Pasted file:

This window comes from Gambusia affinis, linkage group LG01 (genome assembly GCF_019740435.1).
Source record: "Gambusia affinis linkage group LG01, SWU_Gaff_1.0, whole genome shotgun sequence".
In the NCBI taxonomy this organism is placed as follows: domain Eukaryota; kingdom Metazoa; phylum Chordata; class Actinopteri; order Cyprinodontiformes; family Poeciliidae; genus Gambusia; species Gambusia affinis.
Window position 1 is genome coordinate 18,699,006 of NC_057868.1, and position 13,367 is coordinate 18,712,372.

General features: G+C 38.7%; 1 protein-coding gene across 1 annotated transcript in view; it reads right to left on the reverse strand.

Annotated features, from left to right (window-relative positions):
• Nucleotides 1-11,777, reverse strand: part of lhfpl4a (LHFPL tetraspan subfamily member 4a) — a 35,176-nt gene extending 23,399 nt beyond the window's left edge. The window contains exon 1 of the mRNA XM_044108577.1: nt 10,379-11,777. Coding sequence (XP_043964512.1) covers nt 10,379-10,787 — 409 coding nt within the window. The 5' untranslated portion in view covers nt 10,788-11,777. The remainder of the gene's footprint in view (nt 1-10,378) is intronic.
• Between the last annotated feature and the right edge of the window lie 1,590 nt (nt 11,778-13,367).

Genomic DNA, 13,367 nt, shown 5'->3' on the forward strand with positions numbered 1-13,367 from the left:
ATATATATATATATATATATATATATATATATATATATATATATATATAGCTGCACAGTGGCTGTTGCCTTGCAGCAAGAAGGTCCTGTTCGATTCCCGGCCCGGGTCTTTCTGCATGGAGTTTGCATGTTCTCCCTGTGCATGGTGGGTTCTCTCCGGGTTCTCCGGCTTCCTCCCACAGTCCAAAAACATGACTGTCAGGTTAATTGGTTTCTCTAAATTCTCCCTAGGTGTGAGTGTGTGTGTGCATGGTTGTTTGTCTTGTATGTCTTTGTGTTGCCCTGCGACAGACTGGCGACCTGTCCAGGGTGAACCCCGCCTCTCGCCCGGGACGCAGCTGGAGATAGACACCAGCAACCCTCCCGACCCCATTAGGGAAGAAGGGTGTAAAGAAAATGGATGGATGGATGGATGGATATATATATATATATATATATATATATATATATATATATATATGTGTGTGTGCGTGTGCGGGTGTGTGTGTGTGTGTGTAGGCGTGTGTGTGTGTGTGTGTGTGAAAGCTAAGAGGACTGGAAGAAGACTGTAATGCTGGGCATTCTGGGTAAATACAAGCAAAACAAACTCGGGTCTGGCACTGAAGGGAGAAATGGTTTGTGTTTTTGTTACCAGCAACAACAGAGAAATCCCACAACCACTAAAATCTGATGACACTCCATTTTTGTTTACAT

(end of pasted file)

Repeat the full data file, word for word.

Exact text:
This window comes from Gambusia affinis, linkage group LG01 (genome assembly GCF_019740435.1).
Source record: "Gambusia affinis linkage group LG01, SWU_Gaff_1.0, whole genome shotgun sequence".
In the NCBI taxonomy this organism is placed as follows: domain Eukaryota; kingdom Metazoa; phylum Chordata; class Actinopteri; order Cyprinodontiformes; family Poeciliidae; genus Gambusia; species Gambusia affinis.
Window position 1 is genome coordinate 18,699,006 of NC_057868.1, and position 13,367 is coordinate 18,712,372.

General features: G+C 38.7%; 1 protein-coding gene across 1 annotated transcript in view; it reads right to left on the reverse strand.

Annotated features, from left to right (window-relative positions):
• Nucleotides 1-11,777, reverse strand: part of lhfpl4a (LHFPL tetraspan subfamily member 4a) — a 35,176-nt gene extending 23,399 nt beyond the window's left edge. The window contains exon 1 of the mRNA XM_044108577.1: nt 10,379-11,777. Coding sequence (XP_043964512.1) covers nt 10,379-10,787 — 409 coding nt within the window. The 5' untranslated portion in view covers nt 10,788-11,777. The remainder of the gene's footprint in view (nt 1-10,378) is intronic.
• Between the last annotated feature and the right edge of the window lie 1,590 nt (nt 11,778-13,367).

Genomic DNA, 13,367 nt, shown 5'->3' on the forward strand with positions numbered 1-13,367 from the left:
ATATATATATATATATATATATATATATATATATATATATATATATATAGCTGCACAGTGGCTGTTGCCTTGCAGCAAGAAGGTCCTGTTCGATTCCCGGCCCGGGTCTTTCTGCATGGAGTTTGCATGTTCTCCCTGTGCATGGTGGGTTCTCTCCGGGTTCTCCGGCTTCCTCCCACAGTCCAAAAACATGACTGTCAGGTTAATTGGTTTCTCTAAATTCTCCCTAGGTGTGAGTGTGTGTGTGCATGGTTGTTTGTCTTGTATGTCTTTGTGTTGCCCTGCGACAGACTGGCGACCTGTCCAGGGTGAACCCCGCCTCTCGCCCGGGACGCAGCTGGAGATAGACACCAGCAACCCTCCCGACCCCATTAGGGAAGAAGGGTGTAAAGAAAATGGATGGATGGATGGATGGATATATATATATATATATATATATATATATATATATATATATATGTGTGTGTGCGTGTGCGGGTGTGTGTGTGTGTGTGTAGGCGTGTGTGTGTGTGTGTGTGTGAAAGCTAAGAGGACTGGAAGAAGACTGTAATGCTGGGCATTCTGGGTAAATACAAGCAAAACAAACTCGGGTCTGGCACTGAAGGGAGAAATGGTTTGTGTTTTTGTTACCAGCAACAACAGAGAAATCCCACAACCACTAAAATCTGATGACACTCCATTTTTGTTTACAT